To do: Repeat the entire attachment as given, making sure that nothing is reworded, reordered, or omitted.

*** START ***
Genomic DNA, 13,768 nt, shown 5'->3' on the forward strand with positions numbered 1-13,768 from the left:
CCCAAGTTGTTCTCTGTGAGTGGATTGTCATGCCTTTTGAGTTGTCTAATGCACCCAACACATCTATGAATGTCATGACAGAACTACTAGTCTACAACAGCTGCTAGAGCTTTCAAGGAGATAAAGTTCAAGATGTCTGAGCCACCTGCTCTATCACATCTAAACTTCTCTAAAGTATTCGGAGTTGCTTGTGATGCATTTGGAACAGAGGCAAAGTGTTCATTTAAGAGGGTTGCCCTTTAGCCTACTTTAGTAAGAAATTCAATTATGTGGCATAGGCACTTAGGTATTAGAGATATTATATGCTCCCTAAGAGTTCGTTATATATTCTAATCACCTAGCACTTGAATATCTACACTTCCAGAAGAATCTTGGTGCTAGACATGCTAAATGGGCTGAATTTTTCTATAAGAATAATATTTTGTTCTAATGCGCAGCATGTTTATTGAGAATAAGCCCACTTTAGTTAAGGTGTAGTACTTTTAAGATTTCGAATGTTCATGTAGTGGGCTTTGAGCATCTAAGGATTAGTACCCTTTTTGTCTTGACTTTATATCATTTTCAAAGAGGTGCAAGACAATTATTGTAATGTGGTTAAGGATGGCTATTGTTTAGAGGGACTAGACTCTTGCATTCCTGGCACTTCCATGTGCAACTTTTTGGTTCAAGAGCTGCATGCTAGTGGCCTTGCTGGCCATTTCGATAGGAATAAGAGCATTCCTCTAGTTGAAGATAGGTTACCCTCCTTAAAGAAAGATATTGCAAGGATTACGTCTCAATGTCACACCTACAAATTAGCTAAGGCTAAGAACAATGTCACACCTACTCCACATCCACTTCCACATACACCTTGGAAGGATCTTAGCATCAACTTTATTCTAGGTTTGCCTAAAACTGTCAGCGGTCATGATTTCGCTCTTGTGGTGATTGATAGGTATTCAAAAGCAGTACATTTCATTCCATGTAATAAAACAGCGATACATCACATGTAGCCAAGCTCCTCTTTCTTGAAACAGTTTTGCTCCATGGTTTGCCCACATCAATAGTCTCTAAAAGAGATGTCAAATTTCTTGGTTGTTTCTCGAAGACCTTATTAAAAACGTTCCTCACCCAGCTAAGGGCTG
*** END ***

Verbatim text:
Genomic DNA, 13,768 nt, shown 5'->3' on the forward strand with positions numbered 1-13,768 from the left:
CCCAAGTTGTTCTCTGTGAGTGGATTGTCATGCCTTTTGAGTTGTCTAATGCACCCAACACATCTATGAATGTCATGACAGAACTACTAGTCTACAACAGCTGCTAGAGCTTTCAAGGAGATAAAGTTCAAGATGTCTGAGCCACCTGCTCTATCACATCTAAACTTCTCTAAAGTATTCGGAGTTGCTTGTGATGCATTTGGAACAGAGGCAAAGTGTTCATTTAAGAGGGTTGCCCTTTAGCCTACTTTAGTAAGAAATTCAATTATGTGGCATAGGCACTTAGGTATTAGAGATATTATATGCTCCCTAAGAGTTCGTTATATATTCTAATCACCTAGCACTTGAATATCTACACTTCCAGAAGAATCTTGGTGCTAGACATGCTAAATGGGCTGAATTTTTCTATAAGAATAATATTTTGTTCTAATGCGCAGCATGTTTATTGAGAATAAGCCCACTTTAGTTAAGGTGTAGTACTTTTAAGATTTCGAATGTTCATGTAGTGGGCTTTGAGCATCTAAGGATTAGTACCCTTTTTGTCTTGACTTTATATCATTTTCAAAGAGGTGCAAGACAATTATTGTAATGTGGTTAAGGATGGCTATTGTTTAGAGGGACTAGACTCTTGCATTCCTGGCACTTCCATGTGCAACTTTTTGGTTCAAGAGCTGCATGCTAGTGGCCTTGCTGGCCATTTCGATAGGAATAAGAGCATTCCTCTAGTTGAAGATAGGTTACCCTCCTTAAAGAAAGATATTGCAAGGATTACGTCTCAATGTCACACCTACAAATTAGCTAAGGCTAAGAACAATGTCACACCTACTCCACATCCACTTCCACATACACCTTGGAAGGATCTTAGCATCAACTTTATTCTAGGTTTGCCTAAAACTGTCAGCGGTCATGATTTCGCTCTTGTGGTGATTGATAGGTATTCAAAAGCAGTACATTTCATTCCATGTAATAAAACAGCGATACATCACATGTAGCCAAGCTCCTCTTTCTTGAAACAGTTTTGCTCCATGGTTTGCCCACATCAATAGTCTCTAAAAGAGATGTCAAATTTCTTGGTTGTTTCTCGAAGACCTTATTAAAAACGTTCCTCACCCAGCTAAGGGCTG